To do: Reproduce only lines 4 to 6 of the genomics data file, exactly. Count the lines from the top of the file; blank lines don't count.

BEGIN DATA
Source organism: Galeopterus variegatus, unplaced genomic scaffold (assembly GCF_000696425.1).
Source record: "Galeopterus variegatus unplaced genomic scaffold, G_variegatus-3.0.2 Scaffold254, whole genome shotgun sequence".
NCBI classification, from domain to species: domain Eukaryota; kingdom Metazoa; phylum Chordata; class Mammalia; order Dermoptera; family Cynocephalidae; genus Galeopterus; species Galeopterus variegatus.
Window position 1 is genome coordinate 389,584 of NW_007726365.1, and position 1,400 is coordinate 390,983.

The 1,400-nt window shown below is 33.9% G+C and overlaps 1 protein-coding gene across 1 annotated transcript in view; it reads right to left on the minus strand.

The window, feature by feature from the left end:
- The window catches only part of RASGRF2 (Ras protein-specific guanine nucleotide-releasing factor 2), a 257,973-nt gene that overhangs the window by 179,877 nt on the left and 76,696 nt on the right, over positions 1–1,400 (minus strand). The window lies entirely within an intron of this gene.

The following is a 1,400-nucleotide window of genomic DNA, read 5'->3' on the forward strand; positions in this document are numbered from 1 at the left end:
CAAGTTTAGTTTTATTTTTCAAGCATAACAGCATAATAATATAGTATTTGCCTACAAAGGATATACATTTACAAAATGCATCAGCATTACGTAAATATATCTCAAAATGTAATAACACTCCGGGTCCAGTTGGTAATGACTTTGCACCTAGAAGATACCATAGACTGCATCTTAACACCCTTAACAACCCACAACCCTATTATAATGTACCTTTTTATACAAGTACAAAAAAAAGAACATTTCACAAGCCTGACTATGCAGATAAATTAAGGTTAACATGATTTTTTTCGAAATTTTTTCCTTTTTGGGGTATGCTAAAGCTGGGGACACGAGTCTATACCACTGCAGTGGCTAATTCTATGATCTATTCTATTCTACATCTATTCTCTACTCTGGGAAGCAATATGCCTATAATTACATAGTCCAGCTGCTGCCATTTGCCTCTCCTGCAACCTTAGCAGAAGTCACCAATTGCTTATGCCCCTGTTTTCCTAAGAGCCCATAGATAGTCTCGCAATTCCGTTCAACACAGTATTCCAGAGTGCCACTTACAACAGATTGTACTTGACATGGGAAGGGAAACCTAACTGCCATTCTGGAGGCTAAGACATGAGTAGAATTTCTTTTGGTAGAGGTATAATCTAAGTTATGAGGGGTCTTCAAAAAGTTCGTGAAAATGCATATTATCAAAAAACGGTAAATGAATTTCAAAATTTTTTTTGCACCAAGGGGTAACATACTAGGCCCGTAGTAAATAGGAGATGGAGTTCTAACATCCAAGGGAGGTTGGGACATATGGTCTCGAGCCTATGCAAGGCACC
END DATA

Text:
Window position 1 is genome coordinate 389,584 of NW_007726365.1, and position 1,400 is coordinate 390,983.

The 1,400-nt window shown below is 33.9% G+C and overlaps 1 protein-coding gene across 1 annotated transcript in view; it reads right to left on the minus strand.

The window, feature by feature from the left end: